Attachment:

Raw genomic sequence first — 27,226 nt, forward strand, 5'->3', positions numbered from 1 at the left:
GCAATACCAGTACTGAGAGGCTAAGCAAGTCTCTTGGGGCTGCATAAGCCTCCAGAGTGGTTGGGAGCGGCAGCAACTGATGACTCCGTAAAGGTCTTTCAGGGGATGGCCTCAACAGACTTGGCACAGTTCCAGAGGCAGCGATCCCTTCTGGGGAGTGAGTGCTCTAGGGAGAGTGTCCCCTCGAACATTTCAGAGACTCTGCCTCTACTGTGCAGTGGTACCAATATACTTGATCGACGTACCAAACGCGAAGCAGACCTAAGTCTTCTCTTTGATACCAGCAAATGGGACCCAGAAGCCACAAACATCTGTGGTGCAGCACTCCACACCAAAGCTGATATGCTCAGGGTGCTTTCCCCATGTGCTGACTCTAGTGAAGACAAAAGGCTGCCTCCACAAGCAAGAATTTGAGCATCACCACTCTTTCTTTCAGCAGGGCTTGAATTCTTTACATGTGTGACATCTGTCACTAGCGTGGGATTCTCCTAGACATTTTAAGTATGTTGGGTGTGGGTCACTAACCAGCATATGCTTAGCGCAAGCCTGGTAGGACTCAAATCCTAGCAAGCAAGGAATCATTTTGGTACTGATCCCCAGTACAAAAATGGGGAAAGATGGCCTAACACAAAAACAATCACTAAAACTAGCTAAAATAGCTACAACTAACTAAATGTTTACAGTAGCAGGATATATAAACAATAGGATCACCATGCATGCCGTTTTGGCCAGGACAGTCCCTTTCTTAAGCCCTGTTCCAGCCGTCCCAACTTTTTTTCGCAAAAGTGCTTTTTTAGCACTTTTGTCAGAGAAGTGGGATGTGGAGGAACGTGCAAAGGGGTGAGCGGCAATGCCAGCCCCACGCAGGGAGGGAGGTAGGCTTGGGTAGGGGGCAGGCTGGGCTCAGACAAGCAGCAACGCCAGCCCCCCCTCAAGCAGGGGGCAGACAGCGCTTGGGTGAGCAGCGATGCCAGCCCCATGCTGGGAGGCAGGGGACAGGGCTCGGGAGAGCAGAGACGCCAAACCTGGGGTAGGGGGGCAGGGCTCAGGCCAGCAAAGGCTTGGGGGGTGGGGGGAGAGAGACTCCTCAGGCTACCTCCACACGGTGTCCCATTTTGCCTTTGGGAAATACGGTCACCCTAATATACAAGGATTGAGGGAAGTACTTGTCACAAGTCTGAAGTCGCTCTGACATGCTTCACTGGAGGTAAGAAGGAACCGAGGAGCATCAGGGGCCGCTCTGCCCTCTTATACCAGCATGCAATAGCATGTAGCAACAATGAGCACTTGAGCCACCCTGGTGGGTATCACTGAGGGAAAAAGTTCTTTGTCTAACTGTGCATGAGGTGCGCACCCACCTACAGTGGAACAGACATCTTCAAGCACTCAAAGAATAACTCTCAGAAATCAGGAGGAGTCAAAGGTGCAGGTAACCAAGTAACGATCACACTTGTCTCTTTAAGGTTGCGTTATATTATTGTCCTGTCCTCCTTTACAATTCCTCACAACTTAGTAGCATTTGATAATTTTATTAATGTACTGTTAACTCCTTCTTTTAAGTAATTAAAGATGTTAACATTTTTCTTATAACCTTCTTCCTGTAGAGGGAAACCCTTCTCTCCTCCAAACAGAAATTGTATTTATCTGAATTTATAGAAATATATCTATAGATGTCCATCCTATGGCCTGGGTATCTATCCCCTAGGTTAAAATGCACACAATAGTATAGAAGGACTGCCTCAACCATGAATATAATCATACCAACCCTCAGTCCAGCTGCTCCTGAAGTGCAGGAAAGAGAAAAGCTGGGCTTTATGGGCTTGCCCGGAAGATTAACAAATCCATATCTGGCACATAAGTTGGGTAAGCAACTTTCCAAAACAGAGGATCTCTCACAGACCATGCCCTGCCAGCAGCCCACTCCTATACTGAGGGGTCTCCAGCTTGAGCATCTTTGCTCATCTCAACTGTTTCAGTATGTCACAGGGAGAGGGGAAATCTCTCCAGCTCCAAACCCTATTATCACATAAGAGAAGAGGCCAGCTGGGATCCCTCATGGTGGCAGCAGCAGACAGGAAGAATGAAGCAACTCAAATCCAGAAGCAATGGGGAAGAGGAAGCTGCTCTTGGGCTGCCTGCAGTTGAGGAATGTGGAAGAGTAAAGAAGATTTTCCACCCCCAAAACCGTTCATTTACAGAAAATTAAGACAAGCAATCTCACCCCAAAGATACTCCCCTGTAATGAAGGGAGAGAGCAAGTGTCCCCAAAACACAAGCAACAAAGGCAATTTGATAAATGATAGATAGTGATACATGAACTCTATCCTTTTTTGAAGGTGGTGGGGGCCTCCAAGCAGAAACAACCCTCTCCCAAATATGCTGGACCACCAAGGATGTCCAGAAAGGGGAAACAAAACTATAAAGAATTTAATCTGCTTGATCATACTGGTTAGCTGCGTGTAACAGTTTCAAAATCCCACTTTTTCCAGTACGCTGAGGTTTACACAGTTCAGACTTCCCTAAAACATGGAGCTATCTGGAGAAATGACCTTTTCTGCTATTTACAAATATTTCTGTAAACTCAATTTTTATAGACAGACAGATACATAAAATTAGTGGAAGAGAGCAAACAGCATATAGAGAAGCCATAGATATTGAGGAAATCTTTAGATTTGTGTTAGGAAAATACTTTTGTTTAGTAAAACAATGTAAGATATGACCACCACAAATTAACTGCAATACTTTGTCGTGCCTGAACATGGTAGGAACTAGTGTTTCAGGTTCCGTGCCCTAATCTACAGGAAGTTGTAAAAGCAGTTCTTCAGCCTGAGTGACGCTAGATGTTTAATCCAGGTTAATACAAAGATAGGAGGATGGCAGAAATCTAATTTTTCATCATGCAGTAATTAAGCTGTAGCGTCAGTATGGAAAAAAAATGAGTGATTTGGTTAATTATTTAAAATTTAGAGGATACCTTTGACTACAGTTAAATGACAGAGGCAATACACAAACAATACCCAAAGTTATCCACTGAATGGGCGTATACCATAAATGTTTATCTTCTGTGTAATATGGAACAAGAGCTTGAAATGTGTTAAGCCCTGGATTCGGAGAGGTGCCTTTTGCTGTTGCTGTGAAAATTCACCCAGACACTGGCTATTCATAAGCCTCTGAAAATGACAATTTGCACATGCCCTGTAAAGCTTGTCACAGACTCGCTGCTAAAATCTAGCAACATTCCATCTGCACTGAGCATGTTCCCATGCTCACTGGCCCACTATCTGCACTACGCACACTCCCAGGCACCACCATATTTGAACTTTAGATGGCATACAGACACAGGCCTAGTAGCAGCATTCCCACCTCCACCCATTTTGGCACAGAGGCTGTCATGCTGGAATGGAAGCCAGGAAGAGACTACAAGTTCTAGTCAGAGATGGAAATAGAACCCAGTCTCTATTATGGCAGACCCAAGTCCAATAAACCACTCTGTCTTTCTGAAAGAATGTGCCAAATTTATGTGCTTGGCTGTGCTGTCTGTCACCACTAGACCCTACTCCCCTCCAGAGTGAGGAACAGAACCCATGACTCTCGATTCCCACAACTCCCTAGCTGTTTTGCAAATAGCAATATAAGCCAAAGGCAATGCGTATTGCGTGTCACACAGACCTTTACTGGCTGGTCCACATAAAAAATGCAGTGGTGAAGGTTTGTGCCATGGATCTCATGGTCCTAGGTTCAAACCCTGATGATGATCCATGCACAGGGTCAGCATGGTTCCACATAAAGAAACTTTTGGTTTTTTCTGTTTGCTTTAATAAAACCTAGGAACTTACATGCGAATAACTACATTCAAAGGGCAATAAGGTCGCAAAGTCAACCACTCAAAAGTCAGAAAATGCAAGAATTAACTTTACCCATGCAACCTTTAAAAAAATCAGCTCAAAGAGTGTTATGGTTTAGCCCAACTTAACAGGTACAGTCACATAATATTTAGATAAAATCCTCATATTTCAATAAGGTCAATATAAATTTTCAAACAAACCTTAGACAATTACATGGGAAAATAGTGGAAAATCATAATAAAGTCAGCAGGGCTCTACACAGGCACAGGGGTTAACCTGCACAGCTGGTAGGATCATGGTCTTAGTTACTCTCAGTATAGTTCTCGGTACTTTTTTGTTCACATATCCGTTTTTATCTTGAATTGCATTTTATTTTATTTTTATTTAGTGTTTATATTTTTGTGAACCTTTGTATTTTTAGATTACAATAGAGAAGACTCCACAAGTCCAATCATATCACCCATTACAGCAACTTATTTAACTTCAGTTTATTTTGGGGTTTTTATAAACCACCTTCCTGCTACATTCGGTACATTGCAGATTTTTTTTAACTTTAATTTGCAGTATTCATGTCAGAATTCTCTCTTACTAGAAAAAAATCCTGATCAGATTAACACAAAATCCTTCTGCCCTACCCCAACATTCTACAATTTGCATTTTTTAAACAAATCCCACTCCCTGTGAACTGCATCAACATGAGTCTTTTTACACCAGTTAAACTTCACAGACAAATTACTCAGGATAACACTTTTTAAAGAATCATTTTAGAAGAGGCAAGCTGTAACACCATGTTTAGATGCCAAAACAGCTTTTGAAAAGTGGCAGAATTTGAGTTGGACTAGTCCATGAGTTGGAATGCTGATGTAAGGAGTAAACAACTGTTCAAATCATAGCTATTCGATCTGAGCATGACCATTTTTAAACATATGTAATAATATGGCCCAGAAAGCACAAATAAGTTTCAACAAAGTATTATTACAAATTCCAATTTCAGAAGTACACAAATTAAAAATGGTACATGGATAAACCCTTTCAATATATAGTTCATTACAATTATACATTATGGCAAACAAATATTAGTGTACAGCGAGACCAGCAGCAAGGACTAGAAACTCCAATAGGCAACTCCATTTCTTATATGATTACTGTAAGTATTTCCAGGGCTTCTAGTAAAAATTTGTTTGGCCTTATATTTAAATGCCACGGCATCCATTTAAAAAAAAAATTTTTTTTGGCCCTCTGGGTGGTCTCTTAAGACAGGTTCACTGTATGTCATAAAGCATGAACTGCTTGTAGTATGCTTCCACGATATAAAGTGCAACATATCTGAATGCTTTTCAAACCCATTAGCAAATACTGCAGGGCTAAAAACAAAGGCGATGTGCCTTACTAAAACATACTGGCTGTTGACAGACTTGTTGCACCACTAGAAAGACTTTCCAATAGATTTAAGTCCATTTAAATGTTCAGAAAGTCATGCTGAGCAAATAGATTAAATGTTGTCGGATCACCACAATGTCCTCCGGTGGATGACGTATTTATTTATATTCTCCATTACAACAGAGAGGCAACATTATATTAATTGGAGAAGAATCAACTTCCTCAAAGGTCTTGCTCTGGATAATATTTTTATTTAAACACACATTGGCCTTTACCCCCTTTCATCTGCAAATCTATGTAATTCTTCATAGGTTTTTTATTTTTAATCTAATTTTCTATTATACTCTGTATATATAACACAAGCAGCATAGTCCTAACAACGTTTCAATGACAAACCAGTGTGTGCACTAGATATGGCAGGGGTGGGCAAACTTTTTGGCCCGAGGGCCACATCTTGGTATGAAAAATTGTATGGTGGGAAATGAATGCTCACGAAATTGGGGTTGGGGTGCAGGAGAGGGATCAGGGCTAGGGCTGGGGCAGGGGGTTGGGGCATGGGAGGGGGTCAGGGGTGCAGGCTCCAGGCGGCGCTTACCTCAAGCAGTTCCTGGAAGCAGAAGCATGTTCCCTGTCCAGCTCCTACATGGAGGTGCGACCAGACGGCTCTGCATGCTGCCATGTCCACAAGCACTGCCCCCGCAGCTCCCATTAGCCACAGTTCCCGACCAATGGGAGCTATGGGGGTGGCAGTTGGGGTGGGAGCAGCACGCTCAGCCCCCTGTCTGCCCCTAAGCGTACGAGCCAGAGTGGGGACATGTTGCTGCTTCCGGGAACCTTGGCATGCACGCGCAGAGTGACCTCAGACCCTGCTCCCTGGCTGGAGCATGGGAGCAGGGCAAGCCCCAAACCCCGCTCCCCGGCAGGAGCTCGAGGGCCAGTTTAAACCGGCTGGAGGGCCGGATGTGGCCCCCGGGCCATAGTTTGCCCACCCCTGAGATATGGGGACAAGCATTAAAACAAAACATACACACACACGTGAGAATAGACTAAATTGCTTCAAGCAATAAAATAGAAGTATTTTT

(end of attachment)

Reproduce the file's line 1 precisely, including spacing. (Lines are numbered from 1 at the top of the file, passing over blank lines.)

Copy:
Raw genomic sequence first — 27,226 nt, forward strand, 5'->3', positions numbered from 1 at the left: